"Intervenors would have us interpret the Election Code, which now does not provide for time-of-canvassing ballot challenges, and which never allowed for signature challenges, as both requiring signature comparisons at canvassing, and allowing for challenges on that basis," the justices said. "We reject this invitation."
The justices also noted that the recent changes to the law had affected what went into the "registered absentee and mail-in voters file," which the intervenors had alleged that election officials were supposed to compare to the ballot signatures. The Legislature had cut out the requirement that the file contain copies of voter registration records with the voters' earlier signatures, the opinion said.
"It seems this file, previously utilized, is now a virtually empty relic," the opinion said. "The only informational remnant in the file, if it is still being maintained, is … a voter's absentee and mail-in ballot application number to be entered in the file. Manifestly, there is no present requirement that the file contain the type of signature information necessary to perform the signature comparison intervenors contend is mandatory."
Pennsylvania Attorney General Josh Shapiro, whose office helped represent the state, hailed the ruling as a win for voters.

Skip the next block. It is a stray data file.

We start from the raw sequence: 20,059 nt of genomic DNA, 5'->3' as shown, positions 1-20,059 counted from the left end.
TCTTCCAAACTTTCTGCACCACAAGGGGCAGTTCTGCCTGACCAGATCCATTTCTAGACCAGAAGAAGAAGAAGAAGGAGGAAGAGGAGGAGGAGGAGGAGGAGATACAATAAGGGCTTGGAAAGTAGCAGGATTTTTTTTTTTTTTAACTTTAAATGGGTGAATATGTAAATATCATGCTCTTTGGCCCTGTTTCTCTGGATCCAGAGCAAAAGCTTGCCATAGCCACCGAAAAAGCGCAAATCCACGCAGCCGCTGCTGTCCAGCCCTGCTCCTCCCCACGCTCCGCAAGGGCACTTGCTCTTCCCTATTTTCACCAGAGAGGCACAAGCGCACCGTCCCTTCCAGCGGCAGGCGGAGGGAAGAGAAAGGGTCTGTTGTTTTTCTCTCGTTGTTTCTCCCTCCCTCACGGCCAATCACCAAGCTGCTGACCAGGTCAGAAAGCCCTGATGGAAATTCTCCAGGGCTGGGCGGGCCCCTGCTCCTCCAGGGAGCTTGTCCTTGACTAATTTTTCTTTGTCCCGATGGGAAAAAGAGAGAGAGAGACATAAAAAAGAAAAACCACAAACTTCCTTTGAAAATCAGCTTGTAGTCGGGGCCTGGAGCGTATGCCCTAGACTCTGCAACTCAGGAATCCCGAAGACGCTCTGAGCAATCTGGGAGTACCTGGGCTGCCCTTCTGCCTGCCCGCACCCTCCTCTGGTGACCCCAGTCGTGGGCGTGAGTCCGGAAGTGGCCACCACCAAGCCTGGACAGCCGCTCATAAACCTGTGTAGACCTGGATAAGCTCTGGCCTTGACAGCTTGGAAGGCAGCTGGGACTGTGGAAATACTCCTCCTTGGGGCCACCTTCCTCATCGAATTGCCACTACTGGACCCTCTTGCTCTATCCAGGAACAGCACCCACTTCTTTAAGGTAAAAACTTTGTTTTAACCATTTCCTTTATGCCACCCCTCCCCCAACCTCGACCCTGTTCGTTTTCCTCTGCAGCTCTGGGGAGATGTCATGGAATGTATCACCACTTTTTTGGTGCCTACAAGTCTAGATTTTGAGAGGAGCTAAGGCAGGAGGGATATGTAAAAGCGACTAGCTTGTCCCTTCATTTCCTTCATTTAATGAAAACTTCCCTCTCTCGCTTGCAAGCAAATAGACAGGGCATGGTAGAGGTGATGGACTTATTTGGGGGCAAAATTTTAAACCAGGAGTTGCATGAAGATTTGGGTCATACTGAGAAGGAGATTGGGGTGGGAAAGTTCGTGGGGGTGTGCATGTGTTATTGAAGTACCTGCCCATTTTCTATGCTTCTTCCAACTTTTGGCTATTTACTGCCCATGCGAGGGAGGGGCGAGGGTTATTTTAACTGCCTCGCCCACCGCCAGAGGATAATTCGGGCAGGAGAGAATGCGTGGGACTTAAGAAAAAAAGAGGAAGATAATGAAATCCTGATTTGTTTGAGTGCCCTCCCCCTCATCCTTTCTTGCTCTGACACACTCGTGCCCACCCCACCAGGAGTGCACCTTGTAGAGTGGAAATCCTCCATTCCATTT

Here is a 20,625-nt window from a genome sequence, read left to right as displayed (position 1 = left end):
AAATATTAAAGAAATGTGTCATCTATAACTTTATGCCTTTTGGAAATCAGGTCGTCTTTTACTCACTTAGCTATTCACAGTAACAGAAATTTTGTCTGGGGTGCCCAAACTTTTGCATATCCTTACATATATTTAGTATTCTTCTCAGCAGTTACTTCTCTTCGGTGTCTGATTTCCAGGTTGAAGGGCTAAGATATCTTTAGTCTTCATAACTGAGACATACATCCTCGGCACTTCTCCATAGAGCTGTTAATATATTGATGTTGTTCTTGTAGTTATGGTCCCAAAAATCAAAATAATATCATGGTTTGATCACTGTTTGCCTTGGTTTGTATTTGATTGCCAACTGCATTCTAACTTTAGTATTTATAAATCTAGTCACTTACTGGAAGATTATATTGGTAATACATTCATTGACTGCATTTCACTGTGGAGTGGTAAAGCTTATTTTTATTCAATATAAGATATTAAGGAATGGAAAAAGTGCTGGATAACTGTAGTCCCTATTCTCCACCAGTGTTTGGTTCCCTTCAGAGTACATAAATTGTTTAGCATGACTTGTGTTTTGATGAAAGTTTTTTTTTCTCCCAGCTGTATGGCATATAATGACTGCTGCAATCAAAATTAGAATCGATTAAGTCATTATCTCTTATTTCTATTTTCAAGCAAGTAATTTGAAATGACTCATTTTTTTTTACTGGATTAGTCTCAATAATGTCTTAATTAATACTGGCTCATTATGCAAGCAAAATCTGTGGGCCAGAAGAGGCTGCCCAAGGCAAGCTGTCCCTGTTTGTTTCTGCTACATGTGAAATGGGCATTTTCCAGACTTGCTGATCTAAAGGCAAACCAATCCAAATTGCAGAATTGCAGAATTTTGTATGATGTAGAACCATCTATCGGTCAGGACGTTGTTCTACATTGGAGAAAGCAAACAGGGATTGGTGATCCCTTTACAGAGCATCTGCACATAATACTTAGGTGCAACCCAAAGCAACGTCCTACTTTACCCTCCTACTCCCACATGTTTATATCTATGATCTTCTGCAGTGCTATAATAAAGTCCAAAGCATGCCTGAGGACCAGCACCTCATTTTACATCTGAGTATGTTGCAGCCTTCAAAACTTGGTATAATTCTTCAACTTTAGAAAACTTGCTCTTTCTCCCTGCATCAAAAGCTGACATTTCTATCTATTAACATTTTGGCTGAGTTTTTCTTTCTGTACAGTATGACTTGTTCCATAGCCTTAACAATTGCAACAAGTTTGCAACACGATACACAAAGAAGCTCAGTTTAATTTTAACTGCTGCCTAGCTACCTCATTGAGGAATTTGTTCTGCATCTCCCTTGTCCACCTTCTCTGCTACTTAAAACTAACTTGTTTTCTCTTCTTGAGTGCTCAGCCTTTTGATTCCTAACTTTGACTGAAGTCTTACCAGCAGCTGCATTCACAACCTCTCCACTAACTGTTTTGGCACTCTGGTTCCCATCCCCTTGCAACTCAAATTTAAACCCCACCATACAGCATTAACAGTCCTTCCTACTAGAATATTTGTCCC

"Voters who use a mail-in ballot have their identity verified in the initial application, often using a drivers' license number," he said in a statement. "Pennsylvania's voter identification system is safe and secure. We are protecting every eligible vote and ensuring each is counted."
Boockvar also lauded the ruling, sending a tweet that said it was a "Huge victory for free and fair elections in Pennsylvania! And on my birthday no less!"
Representatives for the Trump campaign did not immediately respond to requests for comment Friday.
"Secretary Boockvar's work to undermine the security features embedded in our Election Code is ongoing. People voting in person are now being held to a higher standard than those who mail in their ballots," said state Senate Majority Leader Jake Corman, a Republican who had filed an amicus brief in the case siding with the Trump campaign, in a statement. "Never did we contemplate that Secretary Boockvar would interpret the statute in a way which would result in signatures required on the mail-in ballots being meaningless."
The Pennsylvania Department of State and Boockvar are represented by Daniel T. Donovan, Susan Davies, Michael Glick, Sara Shaw Tatum, Madelyn Morris and Kristen Bokhan of Kirkland & Ellis LLP; Daniel T. Brier, Donna A. Walsh and John B. Dempsey of Myers Brier & Kelly LLP; Timothy E. Gates and Kathleen M. Kotula of the State Department's Office of Chief Counsel; Kenneth L. Joel and M. Abbegael Giunta of the Governor's Office of General Counsel; and Josh Shapiro, Karen M. Romano, Keli M. Neary, Howard G. Hopkirk, Nicole Boland and Stephen Moniak of the Pennsylvania Attorney General's Office.
The Trump campaign and the Republican National Committee are represented by Ronald L. Hicks Jr., Jeremy A. Mercer and Russell D. Giancola of Porter Wright Morris & Arthur LLP and Matthew Morgan and Justin R. Clark of Elections LLC.
The case is In re: November 3, 2020 General Election, case number 149 MM 2020, before the Supreme Court of Pennsylvania.